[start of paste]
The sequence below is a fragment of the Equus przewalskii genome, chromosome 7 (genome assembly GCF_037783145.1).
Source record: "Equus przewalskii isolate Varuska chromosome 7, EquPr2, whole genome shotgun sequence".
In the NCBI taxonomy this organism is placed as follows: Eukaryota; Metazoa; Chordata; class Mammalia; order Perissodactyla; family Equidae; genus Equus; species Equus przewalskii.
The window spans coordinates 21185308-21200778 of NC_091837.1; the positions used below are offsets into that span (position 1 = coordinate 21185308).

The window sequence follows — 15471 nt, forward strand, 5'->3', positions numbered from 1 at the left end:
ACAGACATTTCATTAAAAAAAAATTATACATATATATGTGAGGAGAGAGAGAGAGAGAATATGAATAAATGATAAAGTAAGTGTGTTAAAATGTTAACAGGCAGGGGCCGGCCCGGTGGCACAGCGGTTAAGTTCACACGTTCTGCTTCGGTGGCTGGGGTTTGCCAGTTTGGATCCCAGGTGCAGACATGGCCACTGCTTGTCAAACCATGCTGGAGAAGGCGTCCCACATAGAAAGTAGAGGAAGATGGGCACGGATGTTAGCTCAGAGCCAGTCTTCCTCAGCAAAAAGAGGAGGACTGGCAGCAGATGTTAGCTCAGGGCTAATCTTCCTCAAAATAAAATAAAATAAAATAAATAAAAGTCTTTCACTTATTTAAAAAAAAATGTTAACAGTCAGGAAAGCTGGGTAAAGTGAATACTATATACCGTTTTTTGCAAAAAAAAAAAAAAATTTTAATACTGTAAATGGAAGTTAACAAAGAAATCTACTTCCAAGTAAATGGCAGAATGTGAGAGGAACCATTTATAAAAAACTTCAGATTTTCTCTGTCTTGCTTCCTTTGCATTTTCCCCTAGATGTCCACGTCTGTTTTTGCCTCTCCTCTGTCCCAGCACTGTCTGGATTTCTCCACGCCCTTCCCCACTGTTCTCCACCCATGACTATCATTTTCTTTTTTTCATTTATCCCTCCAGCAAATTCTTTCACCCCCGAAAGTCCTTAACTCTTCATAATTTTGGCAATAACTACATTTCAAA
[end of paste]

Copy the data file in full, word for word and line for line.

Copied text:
The sequence below is a fragment of the Equus przewalskii genome, chromosome 7 (genome assembly GCF_037783145.1).
Source record: "Equus przewalskii isolate Varuska chromosome 7, EquPr2, whole genome shotgun sequence".
In the NCBI taxonomy this organism is placed as follows: Eukaryota; Metazoa; Chordata; class Mammalia; order Perissodactyla; family Equidae; genus Equus; species Equus przewalskii.
The window spans coordinates 21185308-21200778 of NC_091837.1; the positions used below are offsets into that span (position 1 = coordinate 21185308).

The window sequence follows — 15471 nt, forward strand, 5'->3', positions numbered from 1 at the left end:
ACAGACATTTCATTAAAAAAAAATTATACATATATATGTGAGGAGAGAGAGAGAGAGAATATGAATAAATGATAAAGTAAGTGTGTTAAAATGTTAACAGGCAGGGGCCGGCCCGGTGGCACAGCGGTTAAGTTCACACGTTCTGCTTCGGTGGCTGGGGTTTGCCAGTTTGGATCCCAGGTGCAGACATGGCCACTGCTTGTCAAACCATGCTGGAGAAGGCGTCCCACATAGAAAGTAGAGGAAGATGGGCACGGATGTTAGCTCAGAGCCAGTCTTCCTCAGCAAAAAGAGGAGGACTGGCAGCAGATGTTAGCTCAGGGCTAATCTTCCTCAAAATAAAATAAAATAAAATAAATAAAAGTCTTTCACTTATTTAAAAAAAAATGTTAACAGTCAGGAAAGCTGGGTAAAGTGAATACTATATACCGTTTTTTGCAAAAAAAAAAAAAAATTTTAATACTGTAAATGGAAGTTAACAAAGAAATCTACTTCCAAGTAAATGGCAGAATGTGAGAGGAACCATTTATAAAAAACTTCAGATTTTCTCTGTCTTGCTTCCTTTGCATTTTCCCCTAGATGTCCACGTCTGTTTTTGCCTCTCCTCTGTCCCAGCACTGTCTGGATTTCTCCACGCCCTTCCCCACTGTTCTCCACCCATGACTATCATTTTCTTTTTTTCATTTATCCCTCCAGCAAATTCTTTCACCCCCGAAAGTCCTTAACTCTTCATAATTTTGGCAATAACTACATTTCAAA